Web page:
Paul Betts, University of Sussex
Daniel Kane, University of Sussex
“To Open Eyes”: Black Mountain College into the 21st Century
Some eight decades after its founding in 1933, Black Mountain College continues to exert influence across a range of disciplines. For many, the college represents a transatlantic polestar of midcentury avant-garde culture, uniting high-brow European modernism and American experimentalism at a specified locus: the Appalachians. Its star-studded array of teachers and visitors (including Josef and Anni Albers, Robert Rauschenberg, Buckminster Fuller, John Cage, Merce Cunningham, Charles Olson, and Robert Creeley) combined international late modernism and nascent postmodernism, forever enshrining Black Mountain as one of the century’s most radiant sites of artistic energy.
At first glance the rolling foothills of Western North Carolina may seem like an unlikely setting for such a cosmopolitan college of the arts, yet many of the great twentieth century art and design schools, such as Cranbrook, the Weimar Bauhaus, and West Germany’s Ulm Institute of Design, were all situated in small towns as well. Indeed, this geographic remove granted these institutions enduring power as “an exploration in community,” where the conventional distinctions between art and life, teaching and social practice were blurred in numerous ways.[i] Thus, Josef Albers proclaimed Black Mountain College a place “to open eyes.”
Growing out of an interdisciplinary Centre for Modernist Studies symposium at the University of Sussex in Brighton, England on June 3 and 4, 2011, this issue of The Journal of Black Mountain College Studies revisits the College from a variety of perspectives. Featuring younger scholars, the symposium demonstrated Black Mountain College’s continued legacy.[ii] Claire Elisabeth Barratt (Asheville, NC) opened the conference with an improvised multimedia dance performance, Dome Poem, inspired by Black Mountain College instructor and designer Buckminster Fuller. She was accompanied by Brighton-based sound-artist Paul Khimasia Morgan, who collaborated with Barratt, Morgan improvising ethereal soundscapes with the aid of Macintosh computers, copper bells attached to microphones, and other surprising objects and instruments. The performance had a visual and verbal analogue: a poem by New York-based poet Lee Ann Brown and video artist Tony Torn projected onto the walls of the performance space. The next day featured eight academic papers on lesser-known aspects of the Black Mountain College heritage, and this issue contains a representative selection.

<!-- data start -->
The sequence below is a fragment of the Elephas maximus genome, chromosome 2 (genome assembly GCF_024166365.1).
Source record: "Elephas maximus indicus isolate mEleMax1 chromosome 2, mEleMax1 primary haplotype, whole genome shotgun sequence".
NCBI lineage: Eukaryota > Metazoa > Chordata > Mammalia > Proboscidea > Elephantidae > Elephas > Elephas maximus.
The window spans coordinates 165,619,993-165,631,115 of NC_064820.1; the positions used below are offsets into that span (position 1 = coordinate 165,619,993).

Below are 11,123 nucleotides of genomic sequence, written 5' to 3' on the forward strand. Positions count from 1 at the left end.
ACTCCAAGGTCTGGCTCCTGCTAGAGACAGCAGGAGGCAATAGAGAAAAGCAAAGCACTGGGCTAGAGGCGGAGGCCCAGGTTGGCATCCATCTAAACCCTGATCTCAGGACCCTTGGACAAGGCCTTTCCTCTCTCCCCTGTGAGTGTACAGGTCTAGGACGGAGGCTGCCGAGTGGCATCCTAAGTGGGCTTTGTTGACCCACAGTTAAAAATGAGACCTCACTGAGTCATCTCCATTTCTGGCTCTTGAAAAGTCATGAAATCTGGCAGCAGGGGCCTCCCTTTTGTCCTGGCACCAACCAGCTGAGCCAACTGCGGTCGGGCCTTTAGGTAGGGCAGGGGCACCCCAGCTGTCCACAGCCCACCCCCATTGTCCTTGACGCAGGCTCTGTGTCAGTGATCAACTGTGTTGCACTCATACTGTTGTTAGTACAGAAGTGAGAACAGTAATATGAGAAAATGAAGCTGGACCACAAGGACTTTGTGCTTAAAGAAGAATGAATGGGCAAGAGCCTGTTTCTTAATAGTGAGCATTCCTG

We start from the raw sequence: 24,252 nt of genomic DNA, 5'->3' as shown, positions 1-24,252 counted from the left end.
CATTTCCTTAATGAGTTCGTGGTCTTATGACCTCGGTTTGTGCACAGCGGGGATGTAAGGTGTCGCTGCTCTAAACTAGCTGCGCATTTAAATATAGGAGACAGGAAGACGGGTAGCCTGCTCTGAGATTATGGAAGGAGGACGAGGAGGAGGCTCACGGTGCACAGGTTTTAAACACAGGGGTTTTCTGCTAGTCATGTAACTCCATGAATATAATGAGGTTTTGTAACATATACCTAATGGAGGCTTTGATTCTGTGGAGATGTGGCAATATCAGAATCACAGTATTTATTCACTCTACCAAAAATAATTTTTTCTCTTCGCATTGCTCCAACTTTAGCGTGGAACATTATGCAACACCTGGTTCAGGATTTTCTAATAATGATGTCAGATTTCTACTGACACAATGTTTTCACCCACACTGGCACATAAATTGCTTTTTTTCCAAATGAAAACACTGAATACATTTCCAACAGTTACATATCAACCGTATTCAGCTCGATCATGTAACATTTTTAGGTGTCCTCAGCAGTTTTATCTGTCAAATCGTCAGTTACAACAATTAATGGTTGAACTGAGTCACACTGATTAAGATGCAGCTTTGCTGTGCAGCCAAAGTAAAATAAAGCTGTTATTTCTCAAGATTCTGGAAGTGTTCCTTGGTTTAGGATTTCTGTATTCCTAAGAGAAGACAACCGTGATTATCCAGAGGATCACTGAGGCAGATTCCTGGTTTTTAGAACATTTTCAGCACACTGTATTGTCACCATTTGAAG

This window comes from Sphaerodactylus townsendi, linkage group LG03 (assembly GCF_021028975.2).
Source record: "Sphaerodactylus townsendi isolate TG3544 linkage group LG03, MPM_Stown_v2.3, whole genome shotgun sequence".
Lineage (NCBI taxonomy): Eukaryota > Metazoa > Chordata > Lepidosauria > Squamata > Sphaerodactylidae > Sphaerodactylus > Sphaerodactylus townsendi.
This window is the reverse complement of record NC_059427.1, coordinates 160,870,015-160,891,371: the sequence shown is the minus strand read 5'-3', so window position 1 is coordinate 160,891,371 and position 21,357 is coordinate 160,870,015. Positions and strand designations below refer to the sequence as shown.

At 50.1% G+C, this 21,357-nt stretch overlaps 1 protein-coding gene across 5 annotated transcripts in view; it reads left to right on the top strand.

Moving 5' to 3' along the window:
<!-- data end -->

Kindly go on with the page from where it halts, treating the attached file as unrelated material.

Opening the issue, Arabella Stanger addresses how dance reflected many of the tensions behind the school’s democratic principles. Stanger focuses on Black Mountain communitarian ideals and the use of space in Merce Cunningham’s dance ensembles. She explores the relationship between Cunningham’s dance choreography and the John Dewey educational venture that inspired BMC. Dewey visited the school on a number of occasions. Stanger takes the college’s interest in Dewey-esque democracy beyond the world of pedagogy, concentrating on the ideas that found their way into Cunningham’s own dance ideas, specifically Suite by Chance (1952). Here she draws attention to the dance pieces’ ambivalent attitude toward democracy. The struggle to reconcile individuality and community was a constant issue at the college, and Stanger shows that this tension found its way into Cunningham’s dance ensembles.